Tuesday, September 3, 2013

God if you love me keep saying no.

This past Sunday I spoke on a swath of Mark 11. There were many thoughts I didn't get to, but this one in particular felt important enough to circle back on.

After seeing the fig tree withered from no more than Words, the disciples were understandably impressed. Jesus went on to explain they had the same capacity for great things, despite their not being the faith heroes who occupied Temple ranks. Then he says in v24, 

". . . I tell you, whatever you ask for in prayer, believe that you have received it, and it will be yours."

All historic misapplication and manipulation aside, it's a strange verse.  I've never known anyone who believes Jesus can be taken literally about our ability to, on a faithful whim, toss geography with our will. Especially since he never himself demonstrated these abilities. Yoda force lifted the X-Wing from a swamp to demonstrate the impotence of Luke's faith and that size matters not. Jesus, being non-puppet, wasn't as much into tricks.

Peter Rollins talks about desire and our understanding of "Heaven" being a place where we are changed. As he points out, there is one peculiar exception to the transformation we seem to anticipate for ourselves, and that is the way we desire. As we are transformed into resurrected beings, free from all that shackles us in our current state, our desire as many of us seem to understand, will remain intact.

I've given this much thought and have noticed how prevalent it is within uncriticized thought about the rewards of faith.

Many of us hope to be someday blessedly free of disease, living in something like a mansion in the sky.
We will experience rest from our toils, enjoying endless luxury.
We will have our health and sanity, and every good and sumptuous thing.*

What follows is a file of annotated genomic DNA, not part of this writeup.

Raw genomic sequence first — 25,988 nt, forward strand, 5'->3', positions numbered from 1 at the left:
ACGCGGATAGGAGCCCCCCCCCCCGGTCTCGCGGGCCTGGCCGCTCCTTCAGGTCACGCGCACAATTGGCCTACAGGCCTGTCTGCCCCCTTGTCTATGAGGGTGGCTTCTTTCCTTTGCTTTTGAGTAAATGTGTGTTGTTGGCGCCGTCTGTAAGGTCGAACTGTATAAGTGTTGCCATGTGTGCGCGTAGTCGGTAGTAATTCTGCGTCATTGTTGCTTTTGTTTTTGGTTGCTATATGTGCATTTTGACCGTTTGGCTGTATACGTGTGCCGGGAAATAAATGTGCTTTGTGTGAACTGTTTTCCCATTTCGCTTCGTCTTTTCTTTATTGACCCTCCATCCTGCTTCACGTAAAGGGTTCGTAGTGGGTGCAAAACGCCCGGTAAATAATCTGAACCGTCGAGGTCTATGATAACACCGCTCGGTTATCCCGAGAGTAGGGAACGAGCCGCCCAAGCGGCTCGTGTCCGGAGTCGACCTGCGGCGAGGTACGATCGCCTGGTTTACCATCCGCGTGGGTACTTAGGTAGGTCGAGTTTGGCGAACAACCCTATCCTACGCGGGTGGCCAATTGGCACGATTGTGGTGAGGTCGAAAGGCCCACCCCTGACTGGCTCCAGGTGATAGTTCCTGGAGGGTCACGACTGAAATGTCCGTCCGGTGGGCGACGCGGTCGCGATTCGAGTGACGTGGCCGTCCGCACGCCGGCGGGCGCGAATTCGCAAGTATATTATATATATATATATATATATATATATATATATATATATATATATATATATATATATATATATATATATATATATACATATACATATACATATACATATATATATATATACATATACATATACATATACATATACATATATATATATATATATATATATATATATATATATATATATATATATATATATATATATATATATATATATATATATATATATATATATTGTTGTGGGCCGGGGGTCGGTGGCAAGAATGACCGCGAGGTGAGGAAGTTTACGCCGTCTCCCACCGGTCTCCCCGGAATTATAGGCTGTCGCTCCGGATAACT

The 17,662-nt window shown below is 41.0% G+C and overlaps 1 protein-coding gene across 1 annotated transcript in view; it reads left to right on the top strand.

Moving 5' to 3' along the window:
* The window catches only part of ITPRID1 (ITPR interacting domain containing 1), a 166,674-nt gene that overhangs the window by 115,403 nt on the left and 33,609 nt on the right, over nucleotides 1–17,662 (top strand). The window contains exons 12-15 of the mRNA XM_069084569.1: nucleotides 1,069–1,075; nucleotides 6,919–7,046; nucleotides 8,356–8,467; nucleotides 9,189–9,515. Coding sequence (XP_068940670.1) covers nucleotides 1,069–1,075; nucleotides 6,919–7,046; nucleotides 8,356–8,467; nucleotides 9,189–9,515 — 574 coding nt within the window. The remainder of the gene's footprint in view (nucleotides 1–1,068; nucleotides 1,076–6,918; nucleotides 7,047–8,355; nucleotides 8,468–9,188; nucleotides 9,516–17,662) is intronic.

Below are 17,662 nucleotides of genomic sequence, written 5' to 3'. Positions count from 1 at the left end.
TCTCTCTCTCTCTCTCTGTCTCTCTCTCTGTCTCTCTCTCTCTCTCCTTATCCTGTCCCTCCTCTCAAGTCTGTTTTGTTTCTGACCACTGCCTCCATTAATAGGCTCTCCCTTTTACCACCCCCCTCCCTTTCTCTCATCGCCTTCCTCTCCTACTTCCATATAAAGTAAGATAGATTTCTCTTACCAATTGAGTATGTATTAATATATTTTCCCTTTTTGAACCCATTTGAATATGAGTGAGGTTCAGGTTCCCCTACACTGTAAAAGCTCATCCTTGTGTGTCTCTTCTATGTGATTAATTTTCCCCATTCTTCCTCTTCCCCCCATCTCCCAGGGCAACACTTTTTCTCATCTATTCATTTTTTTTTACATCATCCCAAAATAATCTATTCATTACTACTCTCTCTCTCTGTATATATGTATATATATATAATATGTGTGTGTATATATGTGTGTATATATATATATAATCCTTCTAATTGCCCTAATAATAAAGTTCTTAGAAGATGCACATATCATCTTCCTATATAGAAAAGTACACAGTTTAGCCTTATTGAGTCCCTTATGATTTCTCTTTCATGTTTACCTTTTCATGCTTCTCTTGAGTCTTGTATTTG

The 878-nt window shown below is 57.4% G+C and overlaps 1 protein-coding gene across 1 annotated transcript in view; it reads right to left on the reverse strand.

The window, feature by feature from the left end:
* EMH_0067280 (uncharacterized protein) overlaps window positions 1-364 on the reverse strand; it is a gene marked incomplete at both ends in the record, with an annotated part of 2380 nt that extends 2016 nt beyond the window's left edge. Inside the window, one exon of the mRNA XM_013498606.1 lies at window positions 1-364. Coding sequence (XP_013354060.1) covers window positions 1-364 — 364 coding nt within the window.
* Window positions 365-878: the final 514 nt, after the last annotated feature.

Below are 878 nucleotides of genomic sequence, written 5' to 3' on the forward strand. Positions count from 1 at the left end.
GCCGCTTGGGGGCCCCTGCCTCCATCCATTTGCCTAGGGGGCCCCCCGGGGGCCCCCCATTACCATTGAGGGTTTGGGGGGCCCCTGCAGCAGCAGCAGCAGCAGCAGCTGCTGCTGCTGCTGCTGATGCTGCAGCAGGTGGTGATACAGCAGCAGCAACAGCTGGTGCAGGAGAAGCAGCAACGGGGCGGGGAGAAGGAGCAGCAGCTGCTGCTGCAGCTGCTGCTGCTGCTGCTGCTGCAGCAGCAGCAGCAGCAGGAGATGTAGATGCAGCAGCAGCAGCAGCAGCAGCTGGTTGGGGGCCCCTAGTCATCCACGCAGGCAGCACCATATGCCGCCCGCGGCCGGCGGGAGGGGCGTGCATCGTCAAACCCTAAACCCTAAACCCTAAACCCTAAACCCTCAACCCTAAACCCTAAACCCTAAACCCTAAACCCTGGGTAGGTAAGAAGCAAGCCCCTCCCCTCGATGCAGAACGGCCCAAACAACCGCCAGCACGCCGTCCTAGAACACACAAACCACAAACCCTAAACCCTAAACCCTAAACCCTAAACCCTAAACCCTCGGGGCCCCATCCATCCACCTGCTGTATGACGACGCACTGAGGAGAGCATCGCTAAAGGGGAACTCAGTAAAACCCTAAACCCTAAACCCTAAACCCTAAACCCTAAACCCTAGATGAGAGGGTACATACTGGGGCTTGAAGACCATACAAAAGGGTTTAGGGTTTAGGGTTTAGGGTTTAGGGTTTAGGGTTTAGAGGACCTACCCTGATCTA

But it's worth considering that, perhaps alongside the end of suffering there might also, or even more so, be a transformation of our desires. That perhaps part of what a heavenly end to suffering might mean is a fundamental change in how we want. With this perspective we could ask: what would our existence be like no longer believing there's more joy to be found in what's represented by "mansions", opulence and endless supply? What if our bodies, minds and even the way we want all transform to such a glorious extent that we would, in that instant of total transformation, find ourselves as having been, all along, in the midst of the very Heaven we thought we had to escape to before? In other words, what if desire resurrects, and on "the other side" the last thing we would ever want is what our current, unressurected desire thinks it wants now? (!)

The alternative, I fear, may be that heaven is a place where our materialism, excessiveness and immaturity are forever rewarded. I wouldn't be the first to, after a moment's thought, recognize that might be Hell after a few weeks there.

". . . I tell you, whatever you ask for in prayer, believe that you have received it, and it will be yours."

To what "you" is Christ referring? To which "you" is Christ making this promise? The one that becomes anxious when he doesn't get what he wants, even though he doesn't know why he wants it? The one that can't see the whole picture and still has the urge to defend what he knows to be his own broken perspectives on "how things ought to be"? The child who thinks the things it desires are its source of life?

Or does Christ speak to a version of me still not realized. A yet-to-be-born version of me, one that will someday know peace fully, one whose inner wars will have been resolved and therefore no one will be blamed or be given a shred of power over my own joy. One that desires little, for contentment has taken over.

It pains me to say it, but I hope Christ doesn't say yes much to my prayers. Even when I really mean it. Not for a long, long time to come, anyway.

*You may recall a decade back the Islamic Jihadists reportedly believing martyrdom would get them 72 virgins in paradise. This is only slightly different than some Christian conceptions about "what happens to us after we die." 

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